Hay-Only Diets: If you must feed a lot of alfalfa, supplement with Select I or another balanced-for-alfalfa supplement. With a low-to-no alfalfa hay diet — assuming an adequate 10% minimum protein level in the diet — use either a grass-balanced supplement, such as Select II, or a major mineral-free supplement like Vita-Key’s Equine Supplement to meet your total needs. Vita-Key also contains added essential amino acids lysine and methionine, which are deficient in many grass-hay diets even when total protein is adequate.
If the protein level is not adequate, or likely to be inadequate because of late-cutting or borderline-quality hay, a protein-and-mineral supplement, such as Triple Crown 30 or Milk Plus, will meet your needs.
Hay-and-Grain Diets: As above, grain and grain mixes may be unsupplemented, supplemented to low levels or generously supplemented. With all but the latter, you will need to use a mineral supplement and possibly a protein supplement as well. Use the same guidelines as above, matching the supplement to your hay. Vita-Key’s Equine Supplement can be used with diets containing some or all alfalfa and any grain of 0.6% calcium or above (which is just about all of them). TDI 30 is a good choice for hay-and-oats-based diets when hay quality is borderline or when using all grass hays, as it is specifically formulated for that diet. For picky eaters on grass-hay-and-oats diets we suggest the palatable Nutra-Lix Plus.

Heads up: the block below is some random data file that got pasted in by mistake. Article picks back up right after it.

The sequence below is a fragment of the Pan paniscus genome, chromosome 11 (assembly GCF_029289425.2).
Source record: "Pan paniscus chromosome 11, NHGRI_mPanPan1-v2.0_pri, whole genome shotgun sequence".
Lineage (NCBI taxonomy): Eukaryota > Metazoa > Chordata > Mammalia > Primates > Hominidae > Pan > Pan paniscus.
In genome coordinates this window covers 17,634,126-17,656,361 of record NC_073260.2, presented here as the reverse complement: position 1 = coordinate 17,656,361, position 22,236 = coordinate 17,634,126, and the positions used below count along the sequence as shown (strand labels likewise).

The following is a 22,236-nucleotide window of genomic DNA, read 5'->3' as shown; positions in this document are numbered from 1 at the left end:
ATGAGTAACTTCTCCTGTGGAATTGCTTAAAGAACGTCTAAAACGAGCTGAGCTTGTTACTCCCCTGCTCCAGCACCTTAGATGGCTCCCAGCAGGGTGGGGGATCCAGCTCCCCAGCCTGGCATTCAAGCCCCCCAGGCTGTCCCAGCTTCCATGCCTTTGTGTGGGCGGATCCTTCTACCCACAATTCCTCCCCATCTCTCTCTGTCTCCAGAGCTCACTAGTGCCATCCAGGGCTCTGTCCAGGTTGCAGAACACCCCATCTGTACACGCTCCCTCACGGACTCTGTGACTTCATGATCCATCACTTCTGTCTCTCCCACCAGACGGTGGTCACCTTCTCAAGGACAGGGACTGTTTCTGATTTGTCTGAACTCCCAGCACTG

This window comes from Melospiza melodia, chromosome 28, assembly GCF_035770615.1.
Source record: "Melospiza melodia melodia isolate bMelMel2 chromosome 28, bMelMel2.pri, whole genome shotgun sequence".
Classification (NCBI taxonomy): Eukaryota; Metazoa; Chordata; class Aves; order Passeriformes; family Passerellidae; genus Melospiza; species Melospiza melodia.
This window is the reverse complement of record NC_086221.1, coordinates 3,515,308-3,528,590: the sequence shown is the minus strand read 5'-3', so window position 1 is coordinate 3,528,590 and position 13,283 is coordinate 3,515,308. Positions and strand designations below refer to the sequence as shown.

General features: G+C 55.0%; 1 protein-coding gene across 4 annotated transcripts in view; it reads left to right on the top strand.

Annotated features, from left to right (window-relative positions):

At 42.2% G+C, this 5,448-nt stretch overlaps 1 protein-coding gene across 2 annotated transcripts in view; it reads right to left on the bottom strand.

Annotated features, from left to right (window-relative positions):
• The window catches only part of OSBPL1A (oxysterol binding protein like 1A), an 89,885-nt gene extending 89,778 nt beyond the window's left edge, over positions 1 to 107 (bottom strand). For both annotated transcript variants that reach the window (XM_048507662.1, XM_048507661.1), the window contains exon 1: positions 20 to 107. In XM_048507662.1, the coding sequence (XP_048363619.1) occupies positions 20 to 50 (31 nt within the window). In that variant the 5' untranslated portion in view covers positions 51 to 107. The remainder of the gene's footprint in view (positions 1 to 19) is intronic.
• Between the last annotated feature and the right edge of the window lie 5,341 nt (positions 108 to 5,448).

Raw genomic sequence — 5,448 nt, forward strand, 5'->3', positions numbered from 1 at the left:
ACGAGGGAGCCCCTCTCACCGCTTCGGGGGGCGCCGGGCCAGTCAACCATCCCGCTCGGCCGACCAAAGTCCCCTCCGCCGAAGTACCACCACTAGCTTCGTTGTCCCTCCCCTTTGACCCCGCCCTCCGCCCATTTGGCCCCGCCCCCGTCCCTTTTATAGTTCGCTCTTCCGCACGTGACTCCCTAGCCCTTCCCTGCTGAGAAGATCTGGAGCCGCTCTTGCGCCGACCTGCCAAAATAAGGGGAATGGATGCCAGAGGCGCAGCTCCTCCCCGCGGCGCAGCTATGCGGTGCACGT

If you use moderately supplemented grains (these have levels in the neighborhood of copper 30 ppm, selenium 0.3 to 0.5 ppm, iodine 0.3 ppm, manganese 50 ppm, zinc 75 ppm), your diet will meet NRC minimum. However, it may not provide any cushion for variations in hay mineral levels or errors inherent to testing methods used for mineral levels. In these cases, we feel the use of a supplement is wise, especially for active horses. With highly supplemented grain mixes, no additional supplementation is required, so weigh the costs. You may be further ahead financially with the more expensive grain.